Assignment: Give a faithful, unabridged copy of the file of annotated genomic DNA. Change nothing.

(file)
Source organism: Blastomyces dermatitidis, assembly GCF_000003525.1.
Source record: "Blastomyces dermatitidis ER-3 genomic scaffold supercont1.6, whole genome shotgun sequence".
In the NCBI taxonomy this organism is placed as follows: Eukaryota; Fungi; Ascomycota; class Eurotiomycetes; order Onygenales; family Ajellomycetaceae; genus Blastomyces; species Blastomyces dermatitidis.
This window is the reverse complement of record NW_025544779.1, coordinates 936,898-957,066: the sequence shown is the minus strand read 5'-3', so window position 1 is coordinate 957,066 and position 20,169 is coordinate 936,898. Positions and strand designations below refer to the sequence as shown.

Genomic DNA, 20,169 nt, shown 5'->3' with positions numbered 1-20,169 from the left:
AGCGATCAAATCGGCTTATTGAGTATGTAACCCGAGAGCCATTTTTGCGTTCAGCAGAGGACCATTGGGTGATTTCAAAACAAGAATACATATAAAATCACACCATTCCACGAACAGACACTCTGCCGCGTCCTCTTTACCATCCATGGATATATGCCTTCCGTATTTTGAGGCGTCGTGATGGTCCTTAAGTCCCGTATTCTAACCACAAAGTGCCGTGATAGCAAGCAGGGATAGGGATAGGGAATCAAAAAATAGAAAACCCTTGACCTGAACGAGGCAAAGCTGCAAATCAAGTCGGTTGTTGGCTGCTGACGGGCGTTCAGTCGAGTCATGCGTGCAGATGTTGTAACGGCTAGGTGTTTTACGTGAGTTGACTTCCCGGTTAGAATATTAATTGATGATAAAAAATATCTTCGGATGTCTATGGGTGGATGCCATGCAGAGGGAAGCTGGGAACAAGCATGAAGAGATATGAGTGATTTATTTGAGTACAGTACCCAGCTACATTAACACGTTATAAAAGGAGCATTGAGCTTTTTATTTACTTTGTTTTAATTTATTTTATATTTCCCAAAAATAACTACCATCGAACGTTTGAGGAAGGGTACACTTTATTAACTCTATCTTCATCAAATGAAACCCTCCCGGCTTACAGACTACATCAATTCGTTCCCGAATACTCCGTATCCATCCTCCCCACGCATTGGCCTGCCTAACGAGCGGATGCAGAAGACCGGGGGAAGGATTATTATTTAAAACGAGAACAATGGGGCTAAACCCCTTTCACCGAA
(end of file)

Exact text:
Source organism: Blastomyces dermatitidis, assembly GCF_000003525.1.
Source record: "Blastomyces dermatitidis ER-3 genomic scaffold supercont1.6, whole genome shotgun sequence".
In the NCBI taxonomy this organism is placed as follows: Eukaryota; Fungi; Ascomycota; class Eurotiomycetes; order Onygenales; family Ajellomycetaceae; genus Blastomyces; species Blastomyces dermatitidis.
This window is the reverse complement of record NW_025544779.1, coordinates 936,898-957,066: the sequence shown is the minus strand read 5'-3', so window position 1 is coordinate 957,066 and position 20,169 is coordinate 936,898. Positions and strand designations below refer to the sequence as shown.

Genomic DNA, 20,169 nt, shown 5'->3' with positions numbered 1-20,169 from the left:
AGCGATCAAATCGGCTTATTGAGTATGTAACCCGAGAGCCATTTTTGCGTTCAGCAGAGGACCATTGGGTGATTTCAAAACAAGAATACATATAAAATCACACCATTCCACGAACAGACACTCTGCCGCGTCCTCTTTACCATCCATGGATATATGCCTTCCGTATTTTGAGGCGTCGTGATGGTCCTTAAGTCCCGTATTCTAACCACAAAGTGCCGTGATAGCAAGCAGGGATAGGGATAGGGAATCAAAAAATAGAAAACCCTTGACCTGAACGAGGCAAAGCTGCAAATCAAGTCGGTTGTTGGCTGCTGACGGGCGTTCAGTCGAGTCATGCGTGCAGATGTTGTAACGGCTAGGTGTTTTACGTGAGTTGACTTCCCGGTTAGAATATTAATTGATGATAAAAAATATCTTCGGATGTCTATGGGTGGATGCCATGCAGAGGGAAGCTGGGAACAAGCATGAAGAGATATGAGTGATTTATTTGAGTACAGTACCCAGCTACATTAACACGTTATAAAAGGAGCATTGAGCTTTTTATTTACTTTGTTTTAATTTATTTTATATTTCCCAAAAATAACTACCATCGAACGTTTGAGGAAGGGTACACTTTATTAACTCTATCTTCATCAAATGAAACCCTCCCGGCTTACAGACTACATCAATTCGTTCCCGAATACTCCGTATCCATCCTCCCCACGCATTGGCCTGCCTAACGAGCGGATGCAGAAGACCGGGGGAAGGATTATTATTTAAAACGAGAACAATGGGGCTAAACCCCTTTCACCGAA